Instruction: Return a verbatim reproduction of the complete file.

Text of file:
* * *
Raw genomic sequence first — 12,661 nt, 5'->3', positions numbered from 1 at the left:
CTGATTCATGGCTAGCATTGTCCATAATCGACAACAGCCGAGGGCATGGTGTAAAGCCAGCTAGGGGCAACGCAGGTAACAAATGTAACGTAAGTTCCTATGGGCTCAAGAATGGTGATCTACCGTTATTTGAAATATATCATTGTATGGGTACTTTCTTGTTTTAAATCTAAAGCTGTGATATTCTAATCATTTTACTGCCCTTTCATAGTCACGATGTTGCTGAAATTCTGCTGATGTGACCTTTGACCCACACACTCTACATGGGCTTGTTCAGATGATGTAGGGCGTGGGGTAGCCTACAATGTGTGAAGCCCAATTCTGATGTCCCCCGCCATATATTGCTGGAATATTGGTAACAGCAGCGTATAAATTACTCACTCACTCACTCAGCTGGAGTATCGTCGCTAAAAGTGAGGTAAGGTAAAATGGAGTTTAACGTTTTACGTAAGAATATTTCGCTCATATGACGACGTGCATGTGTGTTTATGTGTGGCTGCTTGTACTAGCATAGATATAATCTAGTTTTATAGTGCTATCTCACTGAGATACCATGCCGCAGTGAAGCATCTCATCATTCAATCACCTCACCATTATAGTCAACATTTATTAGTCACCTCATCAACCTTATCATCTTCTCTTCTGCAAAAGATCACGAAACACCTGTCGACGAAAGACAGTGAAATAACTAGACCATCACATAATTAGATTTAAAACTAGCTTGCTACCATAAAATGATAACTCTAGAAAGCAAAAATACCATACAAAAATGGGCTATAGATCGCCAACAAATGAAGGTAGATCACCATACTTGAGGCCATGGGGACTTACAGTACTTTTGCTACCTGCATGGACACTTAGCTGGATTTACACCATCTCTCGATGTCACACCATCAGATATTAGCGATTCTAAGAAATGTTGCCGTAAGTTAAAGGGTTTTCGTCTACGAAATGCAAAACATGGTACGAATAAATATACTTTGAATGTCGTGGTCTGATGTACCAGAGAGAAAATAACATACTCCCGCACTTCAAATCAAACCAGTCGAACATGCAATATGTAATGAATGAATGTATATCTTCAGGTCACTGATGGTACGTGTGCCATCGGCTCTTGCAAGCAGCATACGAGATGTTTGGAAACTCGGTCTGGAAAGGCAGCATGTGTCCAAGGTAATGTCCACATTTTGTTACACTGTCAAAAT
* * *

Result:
Raw genomic sequence first — 12,661 nt, 5'->3', positions numbered from 1 at the left:
CTGATTCATGGCTAGCATTGTCCATAATCGACAACAGCCGAGGGCATGGTGTAAAGCCAGCTAGGGGCAACGCAGGTAACAAATGTAACGTAAGTTCCTATGGGCTCAAGAATGGTGATCTACCGTTATTTGAAATATATCATTGTATGGGTACTTTCTTGTTTTAAATCTAAAGCTGTGATATTCTAATCATTTTACTGCCCTTTCATAGTCACGATGTTGCTGAAATTCTGCTGATGTGACCTTTGACCCACACACTCTACATGGGCTTGTTCAGATGATGTAGGGCGTGGGGTAGCCTACAATGTGTGAAGCCCAATTCTGATGTCCCCCGCCATATATTGCTGGAATATTGGTAACAGCAGCGTATAAATTACTCACTCACTCACTCAGCTGGAGTATCGTCGCTAAAAGTGAGGTAAGGTAAAATGGAGTTTAACGTTTTACGTAAGAATATTTCGCTCATATGACGACGTGCATGTGTGTTTATGTGTGGCTGCTTGTACTAGCATAGATATAATCTAGTTTTATAGTGCTATCTCACTGAGATACCATGCCGCAGTGAAGCATCTCATCATTCAATCACCTCACCATTATAGTCAACATTTATTAGTCACCTCATCAACCTTATCATCTTCTCTTCTGCAAAAGATCACGAAACACCTGTCGACGAAAGACAGTGAAATAACTAGACCATCACATAATTAGATTTAAAACTAGCTTGCTACCATAAAATGATAACTCTAGAAAGCAAAAATACCATACAAAAATGGGCTATAGATCGCCAACAAATGAAGGTAGATCACCATACTTGAGGCCATGGGGACTTACAGTACTTTTGCTACCTGCATGGACACTTAGCTGGATTTACACCATCTCTCGATGTCACACCATCAGATATTAGCGATTCTAAGAAATGTTGCCGTAAGTTAAAGGGTTTTCGTCTACGAAATGCAAAACATGGTACGAATAAATATACTTTGAATGTCGTGGTCTGATGTACCAGAGAGAAAATAACATACTCCCGCACTTCAAATCAAACCAGTCGAACATGCAATATGTAATGAATGAATGTATATCTTCAGGTCACTGATGGTACGTGTGCCATCGGCTCTTGCAAGCAGCATACGAGATGTTTGGAAACTCGGTCTGGAAAGGCAGCATGTGTCCAAGGTAATGTCCACATTTTGTTACACTGTCAAAAT